Bank card executives expect credit and debit cards to increase their share of consumer payments by more than two-thirds, at the expense of cash and checks, by the year 2000.
In a survey to be released today by Visa U.S.A. at the American Bankers Association national bank card conference, bankers said the credit card share of payments would rise to 16% of total value, from 12%. Debit cards are seen growing to 6%, from less than 1%.
Checks would fall to 51% from 57%, and cash to 19% from 21%, according to the executives from 61 banks who were surveyed for Visa by Andersen Consulting. Those banks hold most outstanding card loans.
Anne Kortlander, vice president of credit products management at Visa U.S.A., said optimism was the most striking feature of the responses. "They were all very enthusiastic about the future of the bank card business," she said. But they anticipate pressure on profits.
Margins Expected to Shrink
The industry leaders predicted pretax profit margins on credit cards to decline to 3% from 3.5%. as competition forces interest rates lower. But they saw a partial offset from increased fees. They estimated cards would bring an average of 28% of their banks' profits in the year 2000, about the same as in 1991.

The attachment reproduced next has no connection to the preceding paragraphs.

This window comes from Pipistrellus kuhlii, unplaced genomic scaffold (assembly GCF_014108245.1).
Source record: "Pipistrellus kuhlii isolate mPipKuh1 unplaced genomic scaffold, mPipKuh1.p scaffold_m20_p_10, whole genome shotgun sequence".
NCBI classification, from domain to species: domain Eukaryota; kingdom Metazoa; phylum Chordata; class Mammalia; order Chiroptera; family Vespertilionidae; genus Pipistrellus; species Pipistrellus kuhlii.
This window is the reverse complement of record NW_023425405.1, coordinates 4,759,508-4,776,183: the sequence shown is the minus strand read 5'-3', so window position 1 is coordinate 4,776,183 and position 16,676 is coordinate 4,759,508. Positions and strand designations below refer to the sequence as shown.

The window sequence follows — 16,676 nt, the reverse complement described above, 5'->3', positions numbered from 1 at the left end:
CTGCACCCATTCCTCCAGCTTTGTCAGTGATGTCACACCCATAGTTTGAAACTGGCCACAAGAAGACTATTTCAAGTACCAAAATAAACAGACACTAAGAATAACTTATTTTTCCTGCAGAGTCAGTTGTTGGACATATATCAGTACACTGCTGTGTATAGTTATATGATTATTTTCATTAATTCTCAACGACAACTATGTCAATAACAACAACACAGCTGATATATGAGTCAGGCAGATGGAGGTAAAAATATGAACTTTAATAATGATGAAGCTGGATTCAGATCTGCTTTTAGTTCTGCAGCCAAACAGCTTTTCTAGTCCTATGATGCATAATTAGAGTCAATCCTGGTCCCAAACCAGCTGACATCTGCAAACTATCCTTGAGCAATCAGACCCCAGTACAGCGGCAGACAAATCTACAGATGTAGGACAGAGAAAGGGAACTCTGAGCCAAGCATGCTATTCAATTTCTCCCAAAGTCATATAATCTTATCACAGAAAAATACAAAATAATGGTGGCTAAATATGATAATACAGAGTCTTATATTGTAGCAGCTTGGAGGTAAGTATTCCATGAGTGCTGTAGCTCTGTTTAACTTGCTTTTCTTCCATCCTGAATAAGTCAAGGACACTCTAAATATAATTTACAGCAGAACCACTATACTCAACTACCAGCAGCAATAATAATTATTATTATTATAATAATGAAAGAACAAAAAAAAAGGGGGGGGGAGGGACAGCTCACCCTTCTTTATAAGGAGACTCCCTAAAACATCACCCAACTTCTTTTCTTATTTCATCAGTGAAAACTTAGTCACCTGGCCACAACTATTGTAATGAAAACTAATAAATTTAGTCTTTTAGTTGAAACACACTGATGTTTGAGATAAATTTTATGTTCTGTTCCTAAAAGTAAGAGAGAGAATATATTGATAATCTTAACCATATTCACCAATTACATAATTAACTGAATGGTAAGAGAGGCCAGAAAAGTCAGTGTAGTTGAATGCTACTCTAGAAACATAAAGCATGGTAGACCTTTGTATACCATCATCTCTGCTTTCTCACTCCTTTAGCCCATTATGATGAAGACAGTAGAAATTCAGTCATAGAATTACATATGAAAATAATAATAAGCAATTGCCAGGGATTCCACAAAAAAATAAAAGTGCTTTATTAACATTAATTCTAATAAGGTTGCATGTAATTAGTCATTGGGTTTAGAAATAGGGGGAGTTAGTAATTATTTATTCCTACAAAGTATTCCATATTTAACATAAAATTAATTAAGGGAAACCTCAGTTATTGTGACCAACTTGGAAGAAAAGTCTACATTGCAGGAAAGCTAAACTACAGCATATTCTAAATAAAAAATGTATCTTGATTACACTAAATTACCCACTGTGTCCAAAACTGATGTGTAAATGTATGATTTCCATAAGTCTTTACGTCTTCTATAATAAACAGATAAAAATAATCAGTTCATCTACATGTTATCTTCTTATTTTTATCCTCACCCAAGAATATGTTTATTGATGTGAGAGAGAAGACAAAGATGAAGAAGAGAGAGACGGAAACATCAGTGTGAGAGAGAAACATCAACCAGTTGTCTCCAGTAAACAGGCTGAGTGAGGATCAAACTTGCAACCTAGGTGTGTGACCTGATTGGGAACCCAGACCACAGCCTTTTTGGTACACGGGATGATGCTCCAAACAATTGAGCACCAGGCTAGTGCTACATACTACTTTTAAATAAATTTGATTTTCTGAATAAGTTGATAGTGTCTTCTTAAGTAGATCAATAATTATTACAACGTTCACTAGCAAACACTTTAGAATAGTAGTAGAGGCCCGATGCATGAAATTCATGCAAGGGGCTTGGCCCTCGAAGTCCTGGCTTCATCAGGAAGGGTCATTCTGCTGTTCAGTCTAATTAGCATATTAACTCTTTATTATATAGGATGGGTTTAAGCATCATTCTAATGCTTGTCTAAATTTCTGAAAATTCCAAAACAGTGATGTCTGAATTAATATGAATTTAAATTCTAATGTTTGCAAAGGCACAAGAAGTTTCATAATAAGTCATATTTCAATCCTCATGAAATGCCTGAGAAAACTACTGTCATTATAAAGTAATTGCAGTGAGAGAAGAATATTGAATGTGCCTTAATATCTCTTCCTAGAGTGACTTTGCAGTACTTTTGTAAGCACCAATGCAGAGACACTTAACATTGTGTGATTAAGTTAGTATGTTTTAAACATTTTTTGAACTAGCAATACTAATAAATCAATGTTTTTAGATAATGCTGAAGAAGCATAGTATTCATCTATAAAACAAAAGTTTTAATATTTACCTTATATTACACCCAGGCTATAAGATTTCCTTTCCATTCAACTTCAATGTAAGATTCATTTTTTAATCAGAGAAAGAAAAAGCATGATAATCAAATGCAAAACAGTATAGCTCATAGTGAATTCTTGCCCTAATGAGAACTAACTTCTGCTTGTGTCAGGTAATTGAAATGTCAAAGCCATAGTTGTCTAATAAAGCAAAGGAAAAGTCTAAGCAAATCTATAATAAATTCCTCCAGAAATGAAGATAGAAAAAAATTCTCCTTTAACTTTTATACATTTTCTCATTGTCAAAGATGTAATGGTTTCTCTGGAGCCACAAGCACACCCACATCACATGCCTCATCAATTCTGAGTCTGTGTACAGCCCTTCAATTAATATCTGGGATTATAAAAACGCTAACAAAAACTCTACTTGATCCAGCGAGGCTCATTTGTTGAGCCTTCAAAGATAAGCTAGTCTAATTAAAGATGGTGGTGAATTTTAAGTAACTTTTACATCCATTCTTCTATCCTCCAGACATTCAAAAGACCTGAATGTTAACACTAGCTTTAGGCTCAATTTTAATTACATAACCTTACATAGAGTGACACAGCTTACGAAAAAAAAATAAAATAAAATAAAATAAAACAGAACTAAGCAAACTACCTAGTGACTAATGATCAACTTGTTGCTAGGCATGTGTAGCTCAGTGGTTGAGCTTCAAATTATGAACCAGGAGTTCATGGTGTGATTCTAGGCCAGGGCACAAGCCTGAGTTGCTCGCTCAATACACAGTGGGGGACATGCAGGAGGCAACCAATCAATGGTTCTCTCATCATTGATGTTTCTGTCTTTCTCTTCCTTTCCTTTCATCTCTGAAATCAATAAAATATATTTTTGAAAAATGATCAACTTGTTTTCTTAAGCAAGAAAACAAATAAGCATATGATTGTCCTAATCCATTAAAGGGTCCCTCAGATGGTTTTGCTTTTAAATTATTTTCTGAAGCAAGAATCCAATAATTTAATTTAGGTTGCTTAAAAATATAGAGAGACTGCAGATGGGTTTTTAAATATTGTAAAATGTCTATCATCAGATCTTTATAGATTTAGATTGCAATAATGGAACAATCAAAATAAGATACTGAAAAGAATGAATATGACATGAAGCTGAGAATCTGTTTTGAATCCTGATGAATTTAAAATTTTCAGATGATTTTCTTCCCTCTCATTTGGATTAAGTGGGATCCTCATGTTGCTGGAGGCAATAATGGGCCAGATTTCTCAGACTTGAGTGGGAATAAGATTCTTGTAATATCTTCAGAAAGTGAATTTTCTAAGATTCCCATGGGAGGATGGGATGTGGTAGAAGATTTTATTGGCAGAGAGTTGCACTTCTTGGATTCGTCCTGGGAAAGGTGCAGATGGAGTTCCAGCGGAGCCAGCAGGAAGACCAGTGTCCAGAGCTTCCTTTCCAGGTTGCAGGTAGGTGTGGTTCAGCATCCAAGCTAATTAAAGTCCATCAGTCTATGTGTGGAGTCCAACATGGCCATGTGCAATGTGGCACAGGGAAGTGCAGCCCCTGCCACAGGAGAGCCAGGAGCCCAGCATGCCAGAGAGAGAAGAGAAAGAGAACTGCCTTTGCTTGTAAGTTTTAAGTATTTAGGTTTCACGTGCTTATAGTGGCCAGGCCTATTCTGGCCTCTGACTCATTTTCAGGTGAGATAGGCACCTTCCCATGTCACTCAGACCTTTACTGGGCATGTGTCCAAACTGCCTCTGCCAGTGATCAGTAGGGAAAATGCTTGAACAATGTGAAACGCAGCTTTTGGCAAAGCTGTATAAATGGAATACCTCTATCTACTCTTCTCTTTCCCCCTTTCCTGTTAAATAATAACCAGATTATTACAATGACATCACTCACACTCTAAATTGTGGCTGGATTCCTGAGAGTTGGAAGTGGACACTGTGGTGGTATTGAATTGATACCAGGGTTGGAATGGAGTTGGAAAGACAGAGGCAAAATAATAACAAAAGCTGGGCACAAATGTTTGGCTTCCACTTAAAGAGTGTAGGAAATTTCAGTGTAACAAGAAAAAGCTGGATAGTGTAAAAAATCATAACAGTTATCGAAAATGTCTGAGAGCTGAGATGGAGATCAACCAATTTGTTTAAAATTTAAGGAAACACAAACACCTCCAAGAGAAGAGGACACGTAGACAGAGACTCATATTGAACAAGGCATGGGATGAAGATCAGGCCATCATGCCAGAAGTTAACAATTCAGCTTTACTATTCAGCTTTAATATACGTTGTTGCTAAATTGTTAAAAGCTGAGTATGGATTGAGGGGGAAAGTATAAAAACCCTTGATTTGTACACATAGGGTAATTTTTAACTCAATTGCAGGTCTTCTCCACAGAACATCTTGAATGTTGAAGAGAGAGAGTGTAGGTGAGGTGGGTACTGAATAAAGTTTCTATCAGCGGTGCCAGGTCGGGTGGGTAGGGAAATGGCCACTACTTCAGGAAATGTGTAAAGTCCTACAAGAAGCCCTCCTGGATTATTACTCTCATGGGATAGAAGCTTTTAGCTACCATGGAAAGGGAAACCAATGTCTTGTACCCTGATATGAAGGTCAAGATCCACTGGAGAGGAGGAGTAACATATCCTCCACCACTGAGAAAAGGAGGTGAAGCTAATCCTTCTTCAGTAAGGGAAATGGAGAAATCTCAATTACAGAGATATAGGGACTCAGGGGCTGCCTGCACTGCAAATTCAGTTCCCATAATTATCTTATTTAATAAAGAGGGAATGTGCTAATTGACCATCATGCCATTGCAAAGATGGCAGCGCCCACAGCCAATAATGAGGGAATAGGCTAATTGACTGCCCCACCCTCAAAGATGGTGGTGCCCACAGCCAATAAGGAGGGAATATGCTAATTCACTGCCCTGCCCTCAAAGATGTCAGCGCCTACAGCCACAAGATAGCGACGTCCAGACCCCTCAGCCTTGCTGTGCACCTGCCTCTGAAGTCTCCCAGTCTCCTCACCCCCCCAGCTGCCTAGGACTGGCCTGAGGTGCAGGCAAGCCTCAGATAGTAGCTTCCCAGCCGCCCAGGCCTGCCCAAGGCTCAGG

The bankers ranked credit risk as the most important factor in profitability, ahead of pricing, cost management, and service.
They predicted credit card outstandings would grow 13% annually--or about twice as fast as consumer debt in general--reflecting greater household penetration, higher average balances, and more types of merchants accepting the cards.
Bankers said their card promotions would continue to target baby boomers, especially those on the upper and lower ends of the income scale. Gold cards were seen as the most important product.
The Discover Card, offered by Dean Witter, Discover & Co., was perceived as the strongest competitive threat, with American Express Co.'s Optima Card also seen increasing in importance.